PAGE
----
Saturday, February 18, 2017

Claws from the Night

Valuables disappeared in broad daylight, even from chambers locked and carefully guarded, or from sheer walled roof-gardens. A lady secure in her home chanced to lay a bracelet on an inaccessible windowledge; it vanished while she chatted with a friend. A lord’s daughter, walking in a private garden, felt someone reach down from a thickly-leafed tree and snatch a diamond pin from her hair; the tree was immediately climbed by nimble servitors, but nothing was found. 
Then a hysterical maid ran to her mistress with the information that she had just seen a large bird, black in color, making off through a window with an emerald ring clutched securely in its talons.  
This story at first met with angry disbelief. It was concluded that the girl herself must have stolen the ring. She was whipped almost to death amid general approval. 
The next day a large black bird swooped down on the niece of the Overlord and ripped a jewel from her ear.
Fafhrd and the Gray Mouser use the terror from a rash of black bird thieves to cover their own heist. To gain the jewel a merchant has bought to appease his shrew of a wife, Atya, the adventurers have brought their own preparations: a fishing rod, to snare the jewel, and an eagle, in case the birds strike first. But when the black birds prove to be the quicker thieves, Fafhrd and the Mouser follow the flock to the hidden temple of Winged Tyaa and her angry priestess.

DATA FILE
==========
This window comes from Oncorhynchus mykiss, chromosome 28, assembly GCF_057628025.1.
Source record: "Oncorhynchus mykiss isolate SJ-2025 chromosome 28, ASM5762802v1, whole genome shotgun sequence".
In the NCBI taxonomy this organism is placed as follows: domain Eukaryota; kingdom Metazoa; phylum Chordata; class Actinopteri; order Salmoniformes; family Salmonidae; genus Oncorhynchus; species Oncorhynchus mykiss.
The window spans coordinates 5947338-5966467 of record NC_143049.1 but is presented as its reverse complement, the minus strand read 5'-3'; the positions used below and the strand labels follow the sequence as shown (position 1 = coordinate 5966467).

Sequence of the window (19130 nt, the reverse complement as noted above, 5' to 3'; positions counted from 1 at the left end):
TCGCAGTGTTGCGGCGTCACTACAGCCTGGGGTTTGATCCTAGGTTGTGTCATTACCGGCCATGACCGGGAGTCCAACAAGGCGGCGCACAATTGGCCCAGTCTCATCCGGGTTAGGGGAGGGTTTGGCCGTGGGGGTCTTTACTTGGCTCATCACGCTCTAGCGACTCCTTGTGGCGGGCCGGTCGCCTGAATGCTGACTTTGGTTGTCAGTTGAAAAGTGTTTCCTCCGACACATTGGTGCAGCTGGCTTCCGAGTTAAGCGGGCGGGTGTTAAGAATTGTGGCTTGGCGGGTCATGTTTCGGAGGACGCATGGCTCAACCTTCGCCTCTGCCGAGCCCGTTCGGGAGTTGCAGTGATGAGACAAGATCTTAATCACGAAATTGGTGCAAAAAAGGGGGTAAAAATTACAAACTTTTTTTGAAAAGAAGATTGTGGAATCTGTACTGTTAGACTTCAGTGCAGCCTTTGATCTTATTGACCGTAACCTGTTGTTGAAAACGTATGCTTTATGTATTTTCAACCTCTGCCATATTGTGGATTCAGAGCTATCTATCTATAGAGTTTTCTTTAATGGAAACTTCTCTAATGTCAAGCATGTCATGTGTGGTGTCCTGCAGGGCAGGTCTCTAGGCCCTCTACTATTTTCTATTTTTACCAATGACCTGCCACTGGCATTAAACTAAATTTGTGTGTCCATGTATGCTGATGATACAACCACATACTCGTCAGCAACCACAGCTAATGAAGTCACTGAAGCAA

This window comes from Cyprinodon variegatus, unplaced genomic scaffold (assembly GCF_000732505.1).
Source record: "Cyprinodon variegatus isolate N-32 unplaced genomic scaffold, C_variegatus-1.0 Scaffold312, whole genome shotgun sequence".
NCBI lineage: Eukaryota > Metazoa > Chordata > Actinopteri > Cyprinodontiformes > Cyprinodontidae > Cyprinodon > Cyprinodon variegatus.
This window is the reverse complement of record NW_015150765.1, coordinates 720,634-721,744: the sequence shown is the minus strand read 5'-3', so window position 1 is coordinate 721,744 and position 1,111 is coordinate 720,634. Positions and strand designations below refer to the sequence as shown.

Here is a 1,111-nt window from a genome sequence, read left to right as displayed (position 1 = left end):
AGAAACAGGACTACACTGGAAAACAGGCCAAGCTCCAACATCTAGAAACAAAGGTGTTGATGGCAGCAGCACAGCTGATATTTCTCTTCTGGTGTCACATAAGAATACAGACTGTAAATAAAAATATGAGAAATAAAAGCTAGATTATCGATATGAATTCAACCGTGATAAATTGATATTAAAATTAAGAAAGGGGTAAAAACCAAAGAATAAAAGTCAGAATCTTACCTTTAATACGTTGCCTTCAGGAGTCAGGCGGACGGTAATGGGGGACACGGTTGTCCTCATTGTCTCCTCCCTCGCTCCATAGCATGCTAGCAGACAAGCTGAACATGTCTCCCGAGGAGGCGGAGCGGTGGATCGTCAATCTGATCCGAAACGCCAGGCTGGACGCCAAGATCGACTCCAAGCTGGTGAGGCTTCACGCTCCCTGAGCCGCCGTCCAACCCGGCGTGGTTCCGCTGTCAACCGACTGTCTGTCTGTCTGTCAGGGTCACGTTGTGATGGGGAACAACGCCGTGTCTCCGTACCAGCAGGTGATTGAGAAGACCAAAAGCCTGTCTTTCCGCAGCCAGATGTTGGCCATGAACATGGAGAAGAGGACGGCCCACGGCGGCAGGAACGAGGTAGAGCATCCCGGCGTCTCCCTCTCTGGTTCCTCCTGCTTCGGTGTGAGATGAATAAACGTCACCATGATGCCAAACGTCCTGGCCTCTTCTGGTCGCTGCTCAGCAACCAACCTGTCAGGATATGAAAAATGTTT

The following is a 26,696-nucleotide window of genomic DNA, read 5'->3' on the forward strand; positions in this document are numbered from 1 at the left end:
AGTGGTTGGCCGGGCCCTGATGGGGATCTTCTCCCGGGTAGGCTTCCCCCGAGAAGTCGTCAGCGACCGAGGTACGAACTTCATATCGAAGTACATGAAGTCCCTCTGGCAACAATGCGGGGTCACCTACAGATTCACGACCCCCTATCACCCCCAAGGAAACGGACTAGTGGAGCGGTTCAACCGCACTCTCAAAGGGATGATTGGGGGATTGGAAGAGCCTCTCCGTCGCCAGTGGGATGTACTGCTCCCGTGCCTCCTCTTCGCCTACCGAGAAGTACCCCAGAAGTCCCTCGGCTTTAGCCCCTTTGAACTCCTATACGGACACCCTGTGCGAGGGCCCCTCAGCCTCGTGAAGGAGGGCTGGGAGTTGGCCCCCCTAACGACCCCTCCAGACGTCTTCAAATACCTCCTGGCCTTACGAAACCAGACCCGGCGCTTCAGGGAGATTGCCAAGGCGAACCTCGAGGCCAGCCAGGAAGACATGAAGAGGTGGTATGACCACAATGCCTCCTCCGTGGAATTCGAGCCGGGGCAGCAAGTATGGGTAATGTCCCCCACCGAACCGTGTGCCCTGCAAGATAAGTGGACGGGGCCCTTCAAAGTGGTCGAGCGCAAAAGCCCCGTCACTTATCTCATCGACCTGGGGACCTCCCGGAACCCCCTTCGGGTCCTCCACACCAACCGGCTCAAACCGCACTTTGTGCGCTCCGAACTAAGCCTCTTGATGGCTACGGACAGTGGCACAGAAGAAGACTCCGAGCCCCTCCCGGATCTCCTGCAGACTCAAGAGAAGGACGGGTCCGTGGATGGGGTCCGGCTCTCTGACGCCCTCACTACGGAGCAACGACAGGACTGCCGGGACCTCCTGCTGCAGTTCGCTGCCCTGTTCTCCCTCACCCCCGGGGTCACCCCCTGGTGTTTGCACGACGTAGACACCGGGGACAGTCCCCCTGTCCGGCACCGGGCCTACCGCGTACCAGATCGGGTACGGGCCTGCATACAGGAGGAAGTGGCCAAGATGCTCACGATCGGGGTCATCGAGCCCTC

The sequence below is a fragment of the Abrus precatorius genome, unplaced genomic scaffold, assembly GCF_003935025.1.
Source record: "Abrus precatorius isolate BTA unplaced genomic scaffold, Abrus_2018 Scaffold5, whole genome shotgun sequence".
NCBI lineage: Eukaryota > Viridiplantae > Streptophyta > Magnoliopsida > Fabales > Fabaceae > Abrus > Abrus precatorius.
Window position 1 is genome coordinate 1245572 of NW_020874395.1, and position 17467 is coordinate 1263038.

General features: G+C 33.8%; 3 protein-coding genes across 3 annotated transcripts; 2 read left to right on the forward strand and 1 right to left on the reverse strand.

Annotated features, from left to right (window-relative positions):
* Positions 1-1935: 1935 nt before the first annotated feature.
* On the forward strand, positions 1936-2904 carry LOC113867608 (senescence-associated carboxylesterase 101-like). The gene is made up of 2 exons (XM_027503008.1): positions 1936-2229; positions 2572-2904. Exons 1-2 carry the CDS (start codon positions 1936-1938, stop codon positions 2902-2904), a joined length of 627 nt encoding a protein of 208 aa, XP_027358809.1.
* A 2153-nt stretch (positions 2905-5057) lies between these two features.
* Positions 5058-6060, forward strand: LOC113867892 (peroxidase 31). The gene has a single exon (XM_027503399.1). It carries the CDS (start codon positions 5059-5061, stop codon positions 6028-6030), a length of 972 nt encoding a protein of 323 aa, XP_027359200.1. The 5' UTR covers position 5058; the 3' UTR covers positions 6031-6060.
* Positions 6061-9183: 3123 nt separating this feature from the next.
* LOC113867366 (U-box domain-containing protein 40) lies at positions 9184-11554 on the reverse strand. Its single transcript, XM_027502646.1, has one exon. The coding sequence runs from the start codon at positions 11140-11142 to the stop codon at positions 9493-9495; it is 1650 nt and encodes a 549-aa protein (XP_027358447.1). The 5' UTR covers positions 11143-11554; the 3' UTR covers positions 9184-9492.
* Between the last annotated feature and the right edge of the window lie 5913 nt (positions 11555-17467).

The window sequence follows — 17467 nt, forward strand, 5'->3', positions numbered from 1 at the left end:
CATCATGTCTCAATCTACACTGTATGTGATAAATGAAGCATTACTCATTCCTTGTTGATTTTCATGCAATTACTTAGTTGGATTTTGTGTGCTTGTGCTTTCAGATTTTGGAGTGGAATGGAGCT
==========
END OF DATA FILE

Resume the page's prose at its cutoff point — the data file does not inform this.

"Claws from the Night" is another standard Fafhrd and the Gray Mouser story, plotted to the same structure as the previous tales but lighter in tone than even "Seven Black Priests." Yet it's still a fun little rollick, as Fafhrd and the Mouser try to use the chaos of the bird thieves for their own ends before getting swept up in a serious mystery. Like a soloist in jazz, Leiber uses the established pattern as a guide to creativity, and not as an instruction set, with no two stories told in the exact same way.

I've noticed a pattern as of late. When a dynamic duo goes on an adventure, be it Fafhrd and The Grey Mouser; Doc Savage and the Shadow; or Reimu Hakurei and Marisa Kirisame, the problem-solving responsibilities tend to be split in a regular pattern. If you want something to stop, send the Fafhrd analogue. If you want to find out why something is happening, send the thieving wizard. And whenever the Fafhrd of the team gets bogged down, the Mouser clears the jam with a shout, a spell, a sword, or gunfire. I will need to think on this a bit more to properly formulate it.


For a different take on the story elements presented in "Claws from the Night", check out Bridge of Birds by Barry Hughart. Clad in Chinese clothes, it recounts the adventures of Number Ten Ox and the sage Master Li as they try to save the children of their village from poison by stealing a treasure from the local lord. Nobler analogues of Fafhrd, the Gray Mouser, bird deities, and treasure-mad shrewish wives can be found in its pages.

No comments:

Post a Comment